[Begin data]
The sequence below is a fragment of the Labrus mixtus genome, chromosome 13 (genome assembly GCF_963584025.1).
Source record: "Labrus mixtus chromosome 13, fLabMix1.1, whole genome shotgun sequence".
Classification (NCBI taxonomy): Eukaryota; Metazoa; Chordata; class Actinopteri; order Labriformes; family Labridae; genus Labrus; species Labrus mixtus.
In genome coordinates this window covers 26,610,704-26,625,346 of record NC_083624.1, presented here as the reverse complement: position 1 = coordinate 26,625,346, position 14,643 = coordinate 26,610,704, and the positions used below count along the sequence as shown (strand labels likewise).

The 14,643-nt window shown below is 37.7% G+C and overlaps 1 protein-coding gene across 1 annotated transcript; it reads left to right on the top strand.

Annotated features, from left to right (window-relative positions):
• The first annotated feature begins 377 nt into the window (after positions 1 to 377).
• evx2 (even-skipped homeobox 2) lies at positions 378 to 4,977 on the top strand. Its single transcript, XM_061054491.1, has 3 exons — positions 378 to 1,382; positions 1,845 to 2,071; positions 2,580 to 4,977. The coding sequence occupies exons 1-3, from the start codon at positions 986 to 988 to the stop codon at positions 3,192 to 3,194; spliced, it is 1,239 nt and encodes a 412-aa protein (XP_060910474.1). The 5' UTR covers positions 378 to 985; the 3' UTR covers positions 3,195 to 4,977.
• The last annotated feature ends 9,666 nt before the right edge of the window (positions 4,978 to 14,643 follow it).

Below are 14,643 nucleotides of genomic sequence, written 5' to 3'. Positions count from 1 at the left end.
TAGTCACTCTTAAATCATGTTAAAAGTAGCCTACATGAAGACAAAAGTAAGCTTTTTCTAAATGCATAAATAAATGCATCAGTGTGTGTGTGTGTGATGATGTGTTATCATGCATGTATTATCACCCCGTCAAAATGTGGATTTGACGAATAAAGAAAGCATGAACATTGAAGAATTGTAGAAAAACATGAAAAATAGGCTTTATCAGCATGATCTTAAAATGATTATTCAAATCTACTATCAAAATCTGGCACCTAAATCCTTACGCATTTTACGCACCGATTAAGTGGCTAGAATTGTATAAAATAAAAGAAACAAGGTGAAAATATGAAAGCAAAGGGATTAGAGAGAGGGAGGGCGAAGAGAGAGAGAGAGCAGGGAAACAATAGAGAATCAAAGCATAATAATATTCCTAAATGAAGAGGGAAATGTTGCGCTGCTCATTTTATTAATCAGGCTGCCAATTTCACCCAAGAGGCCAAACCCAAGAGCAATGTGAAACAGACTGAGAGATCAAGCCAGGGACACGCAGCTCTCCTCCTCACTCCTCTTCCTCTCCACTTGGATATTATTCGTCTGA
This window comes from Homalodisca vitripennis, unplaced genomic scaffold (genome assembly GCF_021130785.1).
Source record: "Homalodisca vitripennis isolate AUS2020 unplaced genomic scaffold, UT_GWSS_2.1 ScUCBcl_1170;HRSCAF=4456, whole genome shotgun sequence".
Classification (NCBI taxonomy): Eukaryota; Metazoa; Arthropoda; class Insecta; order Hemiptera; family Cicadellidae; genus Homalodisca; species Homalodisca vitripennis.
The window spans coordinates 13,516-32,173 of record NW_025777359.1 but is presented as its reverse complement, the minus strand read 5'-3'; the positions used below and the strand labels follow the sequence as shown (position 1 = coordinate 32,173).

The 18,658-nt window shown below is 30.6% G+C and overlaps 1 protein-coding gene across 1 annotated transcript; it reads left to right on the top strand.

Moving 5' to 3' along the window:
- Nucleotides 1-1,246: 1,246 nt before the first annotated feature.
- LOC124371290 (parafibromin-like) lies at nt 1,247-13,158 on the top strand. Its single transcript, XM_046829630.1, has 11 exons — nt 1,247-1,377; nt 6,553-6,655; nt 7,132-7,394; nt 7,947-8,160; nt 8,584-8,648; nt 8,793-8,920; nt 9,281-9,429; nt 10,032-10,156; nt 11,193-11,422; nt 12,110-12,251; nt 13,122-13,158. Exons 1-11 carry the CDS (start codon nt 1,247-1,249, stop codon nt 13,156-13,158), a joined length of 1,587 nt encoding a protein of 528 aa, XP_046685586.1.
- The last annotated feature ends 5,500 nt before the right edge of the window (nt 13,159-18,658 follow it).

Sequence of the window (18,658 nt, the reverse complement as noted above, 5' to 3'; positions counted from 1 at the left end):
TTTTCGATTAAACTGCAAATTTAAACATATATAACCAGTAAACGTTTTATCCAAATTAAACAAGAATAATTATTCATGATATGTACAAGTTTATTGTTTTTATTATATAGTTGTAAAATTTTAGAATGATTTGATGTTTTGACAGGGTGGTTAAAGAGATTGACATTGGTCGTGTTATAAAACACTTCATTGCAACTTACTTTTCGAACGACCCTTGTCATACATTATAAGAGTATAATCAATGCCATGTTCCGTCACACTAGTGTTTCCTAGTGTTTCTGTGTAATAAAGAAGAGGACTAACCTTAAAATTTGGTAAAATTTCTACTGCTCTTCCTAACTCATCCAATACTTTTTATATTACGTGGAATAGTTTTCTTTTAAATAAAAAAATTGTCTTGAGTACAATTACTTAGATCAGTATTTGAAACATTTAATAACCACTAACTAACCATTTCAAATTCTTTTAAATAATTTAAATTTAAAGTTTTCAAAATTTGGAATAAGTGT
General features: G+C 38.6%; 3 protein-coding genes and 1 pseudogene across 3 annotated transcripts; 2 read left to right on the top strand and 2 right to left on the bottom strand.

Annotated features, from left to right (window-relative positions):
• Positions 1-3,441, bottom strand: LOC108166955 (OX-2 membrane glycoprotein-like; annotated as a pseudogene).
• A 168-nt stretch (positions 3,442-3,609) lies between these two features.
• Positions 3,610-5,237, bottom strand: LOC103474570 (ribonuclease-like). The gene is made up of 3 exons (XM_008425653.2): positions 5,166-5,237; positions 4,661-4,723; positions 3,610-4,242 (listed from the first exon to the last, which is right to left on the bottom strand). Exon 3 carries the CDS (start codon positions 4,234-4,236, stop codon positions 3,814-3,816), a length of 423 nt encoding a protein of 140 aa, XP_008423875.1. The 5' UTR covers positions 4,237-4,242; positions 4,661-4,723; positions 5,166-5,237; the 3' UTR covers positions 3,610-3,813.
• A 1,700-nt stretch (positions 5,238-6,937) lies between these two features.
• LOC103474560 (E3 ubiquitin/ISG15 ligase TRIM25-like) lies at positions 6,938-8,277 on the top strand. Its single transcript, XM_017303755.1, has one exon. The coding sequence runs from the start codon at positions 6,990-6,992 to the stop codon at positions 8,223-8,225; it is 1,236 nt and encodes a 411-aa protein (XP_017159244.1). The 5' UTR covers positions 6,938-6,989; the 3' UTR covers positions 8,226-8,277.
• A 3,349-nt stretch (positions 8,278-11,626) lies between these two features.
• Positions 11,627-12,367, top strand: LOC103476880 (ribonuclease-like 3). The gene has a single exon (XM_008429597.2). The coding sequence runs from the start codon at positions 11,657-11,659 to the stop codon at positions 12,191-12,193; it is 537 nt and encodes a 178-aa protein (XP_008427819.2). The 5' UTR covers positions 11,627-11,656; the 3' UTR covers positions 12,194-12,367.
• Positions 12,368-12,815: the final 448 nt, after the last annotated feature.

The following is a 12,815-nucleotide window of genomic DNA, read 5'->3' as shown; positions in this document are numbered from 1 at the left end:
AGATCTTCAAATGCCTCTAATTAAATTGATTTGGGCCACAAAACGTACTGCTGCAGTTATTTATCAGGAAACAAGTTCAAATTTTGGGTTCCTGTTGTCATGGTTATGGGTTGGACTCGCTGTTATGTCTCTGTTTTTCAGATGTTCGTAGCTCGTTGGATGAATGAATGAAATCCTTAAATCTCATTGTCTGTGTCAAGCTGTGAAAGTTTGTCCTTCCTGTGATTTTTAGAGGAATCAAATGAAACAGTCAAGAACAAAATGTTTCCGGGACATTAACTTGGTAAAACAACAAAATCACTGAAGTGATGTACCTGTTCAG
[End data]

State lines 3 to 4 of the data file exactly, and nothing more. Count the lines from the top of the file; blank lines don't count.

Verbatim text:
Classification (NCBI taxonomy): Eukaryota; Metazoa; Chordata; class Actinopteri; order Labriformes; family Labridae; genus Labrus; species Labrus mixtus.
In genome coordinates this window covers 26,610,704-26,625,346 of record NC_083624.1, presented here as the reverse complement: position 1 = coordinate 26,625,346, position 14,643 = coordinate 26,610,704, and the positions used below count along the sequence as shown (strand labels likewise).